On page 102 he claims that Christians will be judged based on “how we cared for the poor” (in reference to Matthew 25). By this Claiborne exhibits a fundamental misunderstanding of Scripture; the judgment of Matthew 25 occurs at the end of the tribulation (Matt 24), and therefore after the rapture of the Church. Meaning: as Christians today, “we” will not even be there! Second, Jesus isn’t speaking of all poor people in general, but says very specifically, “the least of these my brothers” (Matt 25:40). “According to all rapture schemes” writes Charles Ryrie “[the rapture] will have already taken place by the time this judgment occurs, so the church will already be with the King. Now if the church is with the King and gentiles are before the King, the brethren must be the only remaining group, the Jews, Christ’s natural brethren (see Romans 9:3)” (Ryrie, What You Should Know About Social Responsibility, 66). Claiborne could have easily used the principle of this passage to state that God obviously cares for the well-being of people on earth.

On several occasions he flippantly dismisses doctrine and theological understanding, settling for story telling instead:

“religious doctrines just aren’t very compelling, even if they’re true. And stories disarm us. They make us laugh and cry. It’s hard to disagree with a story, much less split a church or kill people over one” (28).

In Paul’s second letter to Timothy, he warns of a time when people will not put up with “sound doctrine,” but with “itching ears” will desire teachers who wander off in to “myths” (II Tim 4:3-4). Sounds familiar. Even by Claiborne’s own admission, he opts not to teach doctrine (Titus 2:1, I Tim 4:11, etc) in favor of telling stories. He states that he’s, “not trying to spread a doctrine or theology” (348).  The problem here is that he is failing! I would much rather Shane Claiborne not teach doctrine and theology, than be the negative theological influence that he is. Endeavoring to or not, he is teaching a theology—its just not very good.  J.D. Greear writes,

“In the absence of good theology, bad theology will fill our minds. We don’t have a choice about being theologians…  every person, whether religious or not, will come up with ideas about God and life and eternity. In other words, we are all theologians… that’s not the choice. The choice is whether we will be good ones or bad ones” (J.D. Greear, Why Theology Matters”).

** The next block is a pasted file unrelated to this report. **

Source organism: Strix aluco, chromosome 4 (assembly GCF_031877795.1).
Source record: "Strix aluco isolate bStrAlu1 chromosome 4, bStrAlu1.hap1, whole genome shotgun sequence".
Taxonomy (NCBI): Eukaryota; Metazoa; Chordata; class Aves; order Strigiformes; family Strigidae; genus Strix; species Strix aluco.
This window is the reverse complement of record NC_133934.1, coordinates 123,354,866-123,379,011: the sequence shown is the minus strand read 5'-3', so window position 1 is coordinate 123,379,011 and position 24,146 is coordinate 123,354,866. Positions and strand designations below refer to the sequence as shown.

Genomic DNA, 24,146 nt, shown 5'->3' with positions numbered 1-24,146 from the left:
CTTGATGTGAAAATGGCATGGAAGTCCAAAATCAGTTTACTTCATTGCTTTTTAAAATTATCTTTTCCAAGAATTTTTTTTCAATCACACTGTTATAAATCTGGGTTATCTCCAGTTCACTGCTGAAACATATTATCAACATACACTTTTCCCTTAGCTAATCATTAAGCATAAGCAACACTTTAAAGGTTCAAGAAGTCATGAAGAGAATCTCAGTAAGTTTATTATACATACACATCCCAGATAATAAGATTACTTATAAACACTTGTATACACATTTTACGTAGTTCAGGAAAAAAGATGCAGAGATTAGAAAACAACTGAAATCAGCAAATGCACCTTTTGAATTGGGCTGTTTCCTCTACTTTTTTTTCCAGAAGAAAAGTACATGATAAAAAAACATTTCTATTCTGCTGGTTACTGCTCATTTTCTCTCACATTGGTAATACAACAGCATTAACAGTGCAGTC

Throughout the book it seems that Claiborne views doing as more important that believing, opting for orthopraxy and the expense of sound biblical doctrine. This doesn’t make sense. Like Paul, our actions should always be based on our beliefs. Actions by themselves are meaningless if they are simply actions for the sake of actions. In Luke Chapter 6 Jesus tells the well-known story about two men who built houses; one on the Rock and one on sand. Clearly, the “Rock” in the story is Jesus, but it is important to grasp that Jesus was not saying we should build our lives on Him in some vague, merely sentimental kind of way, but on His wordssound doctrine! In verse 47 Jesus describes how one ‘builds’ his life on Christ: “Everyone who comes to me and hears my words and does them.” Obviously He mentions orthopraxy (“does them”), but orthodoxy precedes it (“comes to me and hears my words”). Orthopraxy should spring out of our orthodoxy. (See Dr. Tim White’s post “Orthodoxy Vs. Orthopraxy”)

Claiborne’s twisted theology can be understood more fully in light of the theological company he keeps and authors he reads such as:

-Steve Chalke – a Christian leader who has called the substitutionary atonement “divine child abuse”!

-Malcolm X – a violent Muslim.

-Che Gueverra – a Marxist guerrilla.

-John Dominic Crossan – a theologian who denies the bodily resurrection of Christ and is co-founder of the extremely liberal group, “Jesus Seminar.”

…just to name a few.

Furthermore, on page 98, Shane begins to quote Rich Mullins, with approval, as saying this:

“We do need to be born again, since Jesus said that to a guy named Nicodemus. But if you tell me I have to be born again to enter the kingdom of God, I can tell you that you have to sell everything you have and give it to the poor, because Jesus said that to one guy too.”

Quotes like this which Claiborne endorses will make any Bible student who has studied this text scratch their head and ask, “Is he serious?”. It is ludicrous and shows lopsided biblical interpretation to make Jesus’ command to the rich man in Mark 10 a universal prerequisite to salvation.

Conclusion
There are many challenging aspects to The Irresistible Revolution, but Claiborne’s failure to respect the Word makes it hard to respect his book. There is a real need for evangelicals to reach out and be more involved with the poor in our culture, but The Irresistible Revolution fails to give a biblical reason why.